Hearing that your child needs a stem cell transplant can make you feel a wide range of emotions, from fear to relief.
Some parents and guardians are thankful that a potential cure is finally an option for their child. Others feel overwhelmed as they try to understand lots of new and complex information.
It can be a very challenging and emotional time for everyone involved. It’s essential that you get the support and help you need so that you can support your child every step of the way. Understandably, some people forget about their own needs during this time, but your mental and physical wellbeing need looking after too.
‘We were just so relieved that something could be done.’
Steph’s son Harry had a transplant in 2005
If your child is under the age of 16, you will have to give consent for the transplant to go ahead. Your child’s medical team will talk you through all the possible options and answer any questions you have.
Don’t be afraid to ask questions more than once if you haven’t fully understood. It’s an extremely stressful time for you and the team will understand. Take time to think about the questions that are important to you. Our meeting your consultant page has some suggestions that you might find useful for this.
In the weeks and months after the transplant, your family will be supported by a clinical nurse specialist (CNS) and/or a transplant co-ordinator. They will check that everything is going ok and answer any queries you have.
‘We didn’t know what a transplant was. We didn’t know whether to be happy or sad, worried or excited.’
Lee’s daughter Rebecca had a transplant in 2011
Many parents find that being prepared for the approaching transplant helps them to cope with the situation.
If possible, try to visit the hospital ward beforehand to familiarise yourself with the surroundings and hospital staff. It might be a good idea to take your child along too, if you think it could settle their nerves. You should also check how often you can visit and the arrangements for staying overnight.
Talk to your child’s teacher or head teacher regularly to update them about the situation. They need to be made aware of the time off your child is likely to have, and the support the school will need to provide when they return.
When your child is in hospital they are entitled to continue their education. When they are fit and well enough, your child’s school or local council will provide the support needed to do this. However if you have any concerns, talk to someone at the school so that plans can be put in place.
Having a stem cell transplant and staying in hospital can be a very difficult and stressful situation for children of all ages. They will be anxious of the unknown, the future and staying in an unfamiliar hospital.
Take time to explain to them what’s going to happen. (Hopefully the information on our website and our booklets have helped you to understand the process better.) Try to not overload them with too much at once, and encourage them to ask questions so you can fill in the gaps.
For whatever reason, your child may not want to follow the rules surrounding infection control, or understand how important they are post-transplant. If this becomes a problem, try to engage with them about it – try making it a child-friendly experience that’s silly or fun. At the end of the day, you know your child better than anyone else, what makes them happy and how they are likely to respond.
It’s important to involve any brothers and sisters too, and see if they have any questions. They might not have the confidence to say they don’t understand, or could be feeling left out if the family’s attention is focused on their sibling and their treatment.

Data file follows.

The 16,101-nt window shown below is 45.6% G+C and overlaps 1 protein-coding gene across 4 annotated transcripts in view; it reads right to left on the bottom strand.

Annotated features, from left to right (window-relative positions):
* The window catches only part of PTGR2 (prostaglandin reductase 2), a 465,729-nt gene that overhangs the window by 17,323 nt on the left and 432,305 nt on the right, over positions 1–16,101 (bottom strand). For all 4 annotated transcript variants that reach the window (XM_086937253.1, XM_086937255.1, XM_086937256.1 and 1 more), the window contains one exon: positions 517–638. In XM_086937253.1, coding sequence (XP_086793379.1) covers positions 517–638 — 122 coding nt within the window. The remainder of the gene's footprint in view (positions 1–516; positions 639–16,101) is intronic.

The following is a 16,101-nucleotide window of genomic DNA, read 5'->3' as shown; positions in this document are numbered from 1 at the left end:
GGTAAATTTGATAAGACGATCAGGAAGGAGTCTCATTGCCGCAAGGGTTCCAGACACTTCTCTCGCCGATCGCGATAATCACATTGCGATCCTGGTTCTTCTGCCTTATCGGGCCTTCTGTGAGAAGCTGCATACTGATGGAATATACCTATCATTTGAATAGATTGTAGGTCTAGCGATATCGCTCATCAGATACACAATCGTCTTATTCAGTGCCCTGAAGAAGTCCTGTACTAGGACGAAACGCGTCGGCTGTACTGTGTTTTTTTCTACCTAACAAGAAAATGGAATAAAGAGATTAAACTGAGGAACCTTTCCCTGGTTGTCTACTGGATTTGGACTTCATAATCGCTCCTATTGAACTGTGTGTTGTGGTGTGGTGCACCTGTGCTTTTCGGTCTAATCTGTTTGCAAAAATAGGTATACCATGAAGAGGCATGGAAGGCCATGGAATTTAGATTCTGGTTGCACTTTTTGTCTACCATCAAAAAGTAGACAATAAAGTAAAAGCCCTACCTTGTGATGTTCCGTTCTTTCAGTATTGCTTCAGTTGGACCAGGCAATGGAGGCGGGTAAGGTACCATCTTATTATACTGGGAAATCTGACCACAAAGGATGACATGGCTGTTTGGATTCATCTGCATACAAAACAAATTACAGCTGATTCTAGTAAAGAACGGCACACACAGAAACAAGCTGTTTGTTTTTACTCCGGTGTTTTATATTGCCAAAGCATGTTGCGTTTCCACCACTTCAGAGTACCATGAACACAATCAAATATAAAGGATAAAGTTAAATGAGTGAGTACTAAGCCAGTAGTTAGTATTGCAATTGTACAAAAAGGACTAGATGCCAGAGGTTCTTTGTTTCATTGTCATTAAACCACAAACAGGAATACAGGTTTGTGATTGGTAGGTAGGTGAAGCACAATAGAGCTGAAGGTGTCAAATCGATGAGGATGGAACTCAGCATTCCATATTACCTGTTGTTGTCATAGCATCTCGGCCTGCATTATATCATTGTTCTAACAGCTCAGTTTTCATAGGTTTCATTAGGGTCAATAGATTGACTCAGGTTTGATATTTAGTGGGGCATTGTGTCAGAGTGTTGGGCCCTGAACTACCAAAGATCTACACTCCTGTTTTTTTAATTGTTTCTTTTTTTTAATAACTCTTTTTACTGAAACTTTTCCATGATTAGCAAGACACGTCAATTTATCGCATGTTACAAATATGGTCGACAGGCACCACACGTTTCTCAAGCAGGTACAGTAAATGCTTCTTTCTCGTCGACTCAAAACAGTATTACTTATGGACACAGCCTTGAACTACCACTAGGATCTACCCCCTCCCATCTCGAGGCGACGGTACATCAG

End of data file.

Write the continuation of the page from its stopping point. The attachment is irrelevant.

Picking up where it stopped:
Our illustrated storybook Lucy and the good soldiers helps to explains stem cell transplants to children. More advice on speaking to children about cancer is also available on the NHS and Macmillan website.
Your child will understandably be nervous and even frightened about what they are going through. They will look to you for support and reassurance that nobody else can give them. So you need to make sure you’re looking after yourself both physically and mentally during this time. After all, this is probably the hardest thing you’ve ever had to go through too.
Try to get a support network of friends and family in place to help you when you need it. Make sure there are people you can talk to about your situation and how you are coping, or who can take your mind off things for a bit. Don’t feel guilty about laughing and forgetting about your stresses for a short time.
If people offer to help but you don’t know what to say, these suggestions might come in useful:
In person – Purpose-built cancer centres, like those provided by Maggie’s and Macmillan, offer free emotional, practical and financial support to people looking after someone undergoing cancer treatment. Your hospital or local charities may run support groups that you can attend, too.
Online – You can discuss a wide range of topics with other transplant recipients and their carers on our Patients and Families Forum. The Macmillan forum also has a page dedicated to parents of children with cancer.
Talking therapy – If you decide you need to talk to a trained therapist about anything, you can access them through your GP or child’s medical team.
Financial - Depending on where you work, you may be able to have a period of paid leave to help look after your child as they recover. It’s advisable to talk to someone in your HR department to see how they can support you during this time.
You may also be able to access certain benefits provided by the government such as Carer’s Allowance. For more information please see our Managing your finances page or visit the Citizen's Advice website.
Information published: 26/11/18
Next review due: 26/11/21